No wonder CIA-employee-turned-whistleblower Edward Snowden has been out of the picture for the past seven days – he’s been busy filling out asylum applications for a slew of countries in a bid to escape the clutches of US government.
Believed to be currently holed up somewhere in Moscow’s Sheremetyevo airport, the man who spilled the beans – and continues to spill the beans – on the undercover work of the National Security Agency (NSA) has so far applied for political asylum to a total of 21 countries, according to whistleblowing site Wikileaks.
Austria, Brazil, China, Cuba….
Nations receiving documents from Snowden, who’s wanted by US authorities on charges of espionage, include Austria, Brazil, China, Cuba, France, Germany, India, Ireland, Nicaragua, and Russia. Ecuador, the country to which Snowden was last week expected to fly, is also on the list, as is another country mentioned early on as a possible refuge for 30-year-old Snowden, Iceland.
“The documents outline the risks of persecution Mr. Snowden faces in the United States and have started to be delivered by the Russian consulate to the relevant embassies in Moscow,” Wikileaks said on its website on Tuesday.
Snowden still has many obstacles to overcome to reach a ‘safe’ country. First, he has to hope Russia doesn’t hand him to the US authorities; second, he needs one of the aforementioned countries to offer him political asylum; and third, if a country does offer him asylum, he has to actually get there, a feat easier said than done if it involves entering US airspace – as it most likely would if he was flying to, for example, Cuba. Oh, and he also has the added problem of no longer having a passport.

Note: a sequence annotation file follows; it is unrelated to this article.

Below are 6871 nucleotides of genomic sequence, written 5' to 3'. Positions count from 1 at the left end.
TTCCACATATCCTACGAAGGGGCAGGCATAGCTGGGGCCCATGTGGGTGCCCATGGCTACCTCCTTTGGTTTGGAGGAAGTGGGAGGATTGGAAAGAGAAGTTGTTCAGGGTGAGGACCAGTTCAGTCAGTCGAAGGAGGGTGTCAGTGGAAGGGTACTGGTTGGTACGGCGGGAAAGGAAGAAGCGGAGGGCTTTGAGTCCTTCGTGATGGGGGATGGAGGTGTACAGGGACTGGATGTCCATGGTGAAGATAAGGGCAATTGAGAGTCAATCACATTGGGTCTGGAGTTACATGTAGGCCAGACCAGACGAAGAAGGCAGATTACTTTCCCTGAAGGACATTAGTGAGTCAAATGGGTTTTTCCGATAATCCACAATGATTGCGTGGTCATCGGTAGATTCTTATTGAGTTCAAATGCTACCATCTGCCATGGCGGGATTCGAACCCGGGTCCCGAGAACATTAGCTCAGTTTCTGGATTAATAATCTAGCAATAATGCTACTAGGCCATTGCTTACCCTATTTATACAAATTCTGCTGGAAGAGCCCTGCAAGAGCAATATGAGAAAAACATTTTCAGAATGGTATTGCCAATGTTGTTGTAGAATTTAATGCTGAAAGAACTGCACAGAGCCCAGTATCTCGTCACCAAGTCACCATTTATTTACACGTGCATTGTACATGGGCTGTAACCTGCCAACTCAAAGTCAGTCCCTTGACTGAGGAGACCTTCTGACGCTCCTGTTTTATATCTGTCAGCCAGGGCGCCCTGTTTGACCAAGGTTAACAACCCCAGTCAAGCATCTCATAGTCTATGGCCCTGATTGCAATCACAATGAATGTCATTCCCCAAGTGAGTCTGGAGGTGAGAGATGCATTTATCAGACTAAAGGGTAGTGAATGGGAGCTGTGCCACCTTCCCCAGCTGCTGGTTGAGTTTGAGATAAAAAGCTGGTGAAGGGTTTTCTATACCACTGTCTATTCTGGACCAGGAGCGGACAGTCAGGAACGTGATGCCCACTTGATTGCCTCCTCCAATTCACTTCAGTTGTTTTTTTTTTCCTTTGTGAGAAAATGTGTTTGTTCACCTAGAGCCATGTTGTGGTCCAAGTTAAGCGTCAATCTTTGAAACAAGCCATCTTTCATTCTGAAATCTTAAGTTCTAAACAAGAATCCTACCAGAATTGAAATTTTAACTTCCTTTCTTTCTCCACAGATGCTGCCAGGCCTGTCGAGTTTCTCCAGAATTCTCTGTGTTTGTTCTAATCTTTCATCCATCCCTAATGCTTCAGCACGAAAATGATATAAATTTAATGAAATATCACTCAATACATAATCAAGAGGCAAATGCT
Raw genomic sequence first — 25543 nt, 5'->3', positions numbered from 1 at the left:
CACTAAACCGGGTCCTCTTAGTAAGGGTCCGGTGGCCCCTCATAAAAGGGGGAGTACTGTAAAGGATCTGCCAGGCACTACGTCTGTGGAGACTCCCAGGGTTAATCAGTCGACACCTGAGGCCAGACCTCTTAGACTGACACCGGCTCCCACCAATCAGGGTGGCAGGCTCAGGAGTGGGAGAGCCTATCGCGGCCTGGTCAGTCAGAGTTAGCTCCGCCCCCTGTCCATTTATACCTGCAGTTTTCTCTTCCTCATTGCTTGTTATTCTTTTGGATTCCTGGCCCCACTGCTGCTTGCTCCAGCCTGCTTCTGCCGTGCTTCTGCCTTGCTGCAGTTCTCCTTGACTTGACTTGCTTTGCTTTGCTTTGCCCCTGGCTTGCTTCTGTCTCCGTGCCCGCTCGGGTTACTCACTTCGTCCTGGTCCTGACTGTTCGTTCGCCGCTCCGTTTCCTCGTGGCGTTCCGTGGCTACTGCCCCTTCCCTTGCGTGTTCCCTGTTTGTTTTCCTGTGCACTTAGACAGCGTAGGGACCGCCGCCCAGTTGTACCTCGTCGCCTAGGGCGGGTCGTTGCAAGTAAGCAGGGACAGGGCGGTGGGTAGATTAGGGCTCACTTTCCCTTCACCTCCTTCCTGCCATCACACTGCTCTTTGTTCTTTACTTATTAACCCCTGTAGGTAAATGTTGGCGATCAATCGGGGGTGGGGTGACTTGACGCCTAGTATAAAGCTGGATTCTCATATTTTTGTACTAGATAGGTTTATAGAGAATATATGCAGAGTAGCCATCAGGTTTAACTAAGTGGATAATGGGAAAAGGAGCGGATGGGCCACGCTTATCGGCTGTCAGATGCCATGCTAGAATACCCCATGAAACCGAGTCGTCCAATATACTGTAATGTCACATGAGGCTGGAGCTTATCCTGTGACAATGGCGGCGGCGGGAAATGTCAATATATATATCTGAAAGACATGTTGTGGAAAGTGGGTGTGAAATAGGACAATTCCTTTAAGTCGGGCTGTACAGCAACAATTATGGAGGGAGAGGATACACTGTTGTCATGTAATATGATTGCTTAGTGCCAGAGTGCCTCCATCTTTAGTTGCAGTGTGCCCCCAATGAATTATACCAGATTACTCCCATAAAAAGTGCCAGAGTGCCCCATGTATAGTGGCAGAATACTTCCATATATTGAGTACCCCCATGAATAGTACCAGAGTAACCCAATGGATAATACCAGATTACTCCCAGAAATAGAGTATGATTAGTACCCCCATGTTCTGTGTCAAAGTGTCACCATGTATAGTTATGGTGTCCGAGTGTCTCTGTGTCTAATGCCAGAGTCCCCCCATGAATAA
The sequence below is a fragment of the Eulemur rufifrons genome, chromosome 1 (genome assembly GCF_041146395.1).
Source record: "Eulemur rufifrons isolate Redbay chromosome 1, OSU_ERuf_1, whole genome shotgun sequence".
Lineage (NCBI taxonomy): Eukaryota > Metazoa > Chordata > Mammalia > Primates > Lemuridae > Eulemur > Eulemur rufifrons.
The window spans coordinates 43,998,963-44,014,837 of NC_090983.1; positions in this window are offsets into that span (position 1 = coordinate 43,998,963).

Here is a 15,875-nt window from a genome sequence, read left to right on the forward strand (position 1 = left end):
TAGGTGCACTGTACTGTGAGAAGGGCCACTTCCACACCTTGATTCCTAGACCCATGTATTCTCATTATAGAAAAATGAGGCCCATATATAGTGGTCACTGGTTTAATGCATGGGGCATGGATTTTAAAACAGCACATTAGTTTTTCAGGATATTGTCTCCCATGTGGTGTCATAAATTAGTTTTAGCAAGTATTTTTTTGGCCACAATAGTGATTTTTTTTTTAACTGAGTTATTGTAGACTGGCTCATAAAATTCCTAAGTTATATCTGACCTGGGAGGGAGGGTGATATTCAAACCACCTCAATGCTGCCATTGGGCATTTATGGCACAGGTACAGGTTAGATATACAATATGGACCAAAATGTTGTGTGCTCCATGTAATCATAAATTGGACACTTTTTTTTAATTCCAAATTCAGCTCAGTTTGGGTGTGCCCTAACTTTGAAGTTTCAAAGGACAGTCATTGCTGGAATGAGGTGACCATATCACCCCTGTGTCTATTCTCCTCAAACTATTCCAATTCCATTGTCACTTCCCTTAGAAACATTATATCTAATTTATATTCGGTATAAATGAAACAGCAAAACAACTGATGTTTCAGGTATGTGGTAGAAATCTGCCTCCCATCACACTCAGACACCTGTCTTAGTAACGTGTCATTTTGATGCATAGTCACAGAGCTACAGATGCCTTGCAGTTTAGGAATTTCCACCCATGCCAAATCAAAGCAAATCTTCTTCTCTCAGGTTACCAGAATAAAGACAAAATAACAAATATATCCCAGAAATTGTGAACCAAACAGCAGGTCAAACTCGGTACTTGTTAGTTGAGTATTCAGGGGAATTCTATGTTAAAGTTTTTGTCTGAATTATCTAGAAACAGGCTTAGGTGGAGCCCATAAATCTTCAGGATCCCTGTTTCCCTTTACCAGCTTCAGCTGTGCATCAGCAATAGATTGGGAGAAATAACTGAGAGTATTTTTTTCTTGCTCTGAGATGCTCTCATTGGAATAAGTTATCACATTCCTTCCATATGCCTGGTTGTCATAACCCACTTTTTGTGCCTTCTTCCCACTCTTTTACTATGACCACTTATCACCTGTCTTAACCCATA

Wikileaks also published a statement from Snowden on its website, marking the first time we’ve heard from the ex-CIA man since he left Hong Kong last month.
In the statement Snowden said that despite being for decades “one of the strongest defenders of the human right to seek asylum”, the US government was now doing everything it could to deny him that right.
News of Snowden’s multiple asylum requests comes days after new leaks revealed that the US intelligence agencies have also been spying on countries in the European Union, a revelation which has upset a number of politicians there.
Speaking this week, President Obama tried to defuse the situation by insisting that intelligence services everywhere were up to the same behavior.
“If that weren’t the case, then there’d be no use for an intelligence service,” he said, while at the same time acknowledging European concerns and promising to look into the claims.
Snowden first hit the headlines almost a month ago when he exposed the NSA’s top secret PRISM program involving the systematic surveillance of telephone calls and Internet communications.
The former Hawaii resident said the NSA has “direct access” to the servers of Internet giants such as Google, Facebook, Microsoft and Apple. However, these companies have said that any information passed between them and the government is always done so within the framework of existing laws, and that no such “back door” access has ever been possible.
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